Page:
<> wrote:

> My rooftop inverters do not work unless there is a signal from the grid of
> the appropriate frequency and voltage.   That technical feature and expense
> was mine not the Utilities.

The utilities claim they also have to install extra equipment to deal with
rooftop PV systems adding electricity to the grid.

> The utility makes a good deal of money off me,  since I produce most of my
> energy during the May thru September time frame when the wholesale
> electricity costs are greater because hydro power is less available.

Just because their wholesale costs are higher, that does not mean they make
more profit selling the electricity to you. They may not have a fixed
markup. Nowadays there is a free market for electricity in many places.

>    I use very little electricity during that time.  The utility gets from
> me about 3000 kw hrs net input to their grid during that time frame.  That
> amounts to about $300 clear profit to the utility.  The utility loves that
> kind of margin.

Not really. If everyone used such small amounts of electricity the power
companies would go bankrupt. Their equipment, grid, trucks and so on is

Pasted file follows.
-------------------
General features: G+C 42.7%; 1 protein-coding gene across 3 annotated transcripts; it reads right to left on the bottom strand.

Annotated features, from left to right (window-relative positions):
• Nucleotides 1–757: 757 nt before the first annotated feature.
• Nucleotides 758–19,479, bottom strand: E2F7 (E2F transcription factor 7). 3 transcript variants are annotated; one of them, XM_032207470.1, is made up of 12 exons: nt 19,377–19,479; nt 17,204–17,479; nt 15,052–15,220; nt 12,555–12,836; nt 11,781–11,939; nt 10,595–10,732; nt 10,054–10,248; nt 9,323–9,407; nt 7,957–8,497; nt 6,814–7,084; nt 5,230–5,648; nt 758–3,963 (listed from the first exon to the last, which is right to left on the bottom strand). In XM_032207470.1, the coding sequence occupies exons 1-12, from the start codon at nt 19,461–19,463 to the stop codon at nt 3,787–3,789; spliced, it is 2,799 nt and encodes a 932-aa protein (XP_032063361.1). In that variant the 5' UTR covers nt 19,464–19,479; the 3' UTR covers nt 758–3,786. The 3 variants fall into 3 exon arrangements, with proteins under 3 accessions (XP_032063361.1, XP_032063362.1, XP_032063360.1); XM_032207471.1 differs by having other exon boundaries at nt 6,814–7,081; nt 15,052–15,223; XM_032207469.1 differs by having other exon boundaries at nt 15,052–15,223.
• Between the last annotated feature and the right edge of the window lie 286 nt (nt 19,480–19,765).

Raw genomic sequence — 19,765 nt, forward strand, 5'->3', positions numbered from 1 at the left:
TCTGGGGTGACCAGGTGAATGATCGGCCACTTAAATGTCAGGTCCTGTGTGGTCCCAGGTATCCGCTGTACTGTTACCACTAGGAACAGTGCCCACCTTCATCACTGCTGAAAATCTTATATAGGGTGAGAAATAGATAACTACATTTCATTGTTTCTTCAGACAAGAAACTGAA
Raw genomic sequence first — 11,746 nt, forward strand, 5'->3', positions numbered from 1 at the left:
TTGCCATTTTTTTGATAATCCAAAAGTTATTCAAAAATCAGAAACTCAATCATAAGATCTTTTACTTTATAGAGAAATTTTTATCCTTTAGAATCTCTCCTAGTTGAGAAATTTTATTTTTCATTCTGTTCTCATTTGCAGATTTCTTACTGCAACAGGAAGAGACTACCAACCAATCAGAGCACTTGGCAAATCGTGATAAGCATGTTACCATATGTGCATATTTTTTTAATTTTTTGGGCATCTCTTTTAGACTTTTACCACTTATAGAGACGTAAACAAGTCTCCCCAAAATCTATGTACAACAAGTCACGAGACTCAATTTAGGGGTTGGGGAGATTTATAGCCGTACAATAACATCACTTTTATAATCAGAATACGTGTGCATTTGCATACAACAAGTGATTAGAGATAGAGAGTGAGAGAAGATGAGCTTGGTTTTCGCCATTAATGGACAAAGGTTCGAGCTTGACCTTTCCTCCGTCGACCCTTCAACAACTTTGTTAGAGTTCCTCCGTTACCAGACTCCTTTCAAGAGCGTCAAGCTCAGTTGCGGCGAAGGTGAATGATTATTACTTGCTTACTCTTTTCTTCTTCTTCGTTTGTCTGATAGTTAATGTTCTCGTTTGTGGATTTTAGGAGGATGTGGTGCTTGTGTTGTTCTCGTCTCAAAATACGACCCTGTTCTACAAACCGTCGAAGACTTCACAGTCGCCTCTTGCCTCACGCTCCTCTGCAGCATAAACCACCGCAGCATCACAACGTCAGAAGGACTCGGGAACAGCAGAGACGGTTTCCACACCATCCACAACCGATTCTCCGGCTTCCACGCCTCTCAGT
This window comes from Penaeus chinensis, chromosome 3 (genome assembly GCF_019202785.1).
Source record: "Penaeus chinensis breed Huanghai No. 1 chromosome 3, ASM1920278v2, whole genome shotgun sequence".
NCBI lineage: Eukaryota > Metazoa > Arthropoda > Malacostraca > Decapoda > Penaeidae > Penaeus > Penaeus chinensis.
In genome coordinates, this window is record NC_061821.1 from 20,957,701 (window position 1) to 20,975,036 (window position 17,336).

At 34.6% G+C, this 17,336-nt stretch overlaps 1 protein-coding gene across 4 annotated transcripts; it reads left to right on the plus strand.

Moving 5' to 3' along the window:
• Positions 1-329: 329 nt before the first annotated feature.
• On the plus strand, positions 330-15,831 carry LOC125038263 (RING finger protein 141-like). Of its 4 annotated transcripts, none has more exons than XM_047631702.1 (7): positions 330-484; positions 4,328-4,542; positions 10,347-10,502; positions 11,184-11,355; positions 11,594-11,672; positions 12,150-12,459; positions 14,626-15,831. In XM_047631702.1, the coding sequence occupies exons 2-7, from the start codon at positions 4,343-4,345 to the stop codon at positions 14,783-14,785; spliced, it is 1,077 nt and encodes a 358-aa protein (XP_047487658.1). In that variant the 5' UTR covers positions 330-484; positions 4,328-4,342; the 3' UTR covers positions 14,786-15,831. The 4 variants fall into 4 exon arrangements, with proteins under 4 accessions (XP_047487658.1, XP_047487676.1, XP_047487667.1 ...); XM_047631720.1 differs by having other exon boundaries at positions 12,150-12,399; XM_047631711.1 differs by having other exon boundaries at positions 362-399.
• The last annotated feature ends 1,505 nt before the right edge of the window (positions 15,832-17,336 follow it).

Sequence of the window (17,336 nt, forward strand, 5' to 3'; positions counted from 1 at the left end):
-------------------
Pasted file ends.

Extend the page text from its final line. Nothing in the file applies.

only profitable if they sell in large volumes. Many of their costs are
fixed. Such as the cost of a nuclear or coal plant, or the cost of
repairing the grid after a storm. If everyone in Atlanta starting consuming
10 times less electricity, the cost of maintaining the grid would not fall,
and the cost of repairing it after a snowstorm or in day-to-day outages
would not fall.

As you see from the outages listed here, outages are caused by things like
cars whacking into electric power poles, or trees falling on wires. There
would not be fewer cars whacking into polls just because people use less

The same applies to other large-scale industries such as oil, or printing
newspapers and distributing them by houses:

If half of cars were powered by electricity instead of gasoline, the oil
companies could never make a profit with their distant oil wells, offshore
oil wells, gigantic tankers and so on. They cannot scale down their
equipment to meet a much lower demand.

When nearly everyone stops getting newspapers delivered, it will not be
economical for the *Atlanta Journal* to print thousands of copies and
deliver them to one or two houses on a city block. That is already
happening. I am the only one on my neighborhood who still gets a printed
paper. That cannot last much longer. Long ago, I was probably the last
person in Atlanta to have milk delivered to my house by an ancient truck
from the dairy company. There are modern versions of such services that can
be scaled down, such as electronic newspapers or Instacart for groceries.

- Jed

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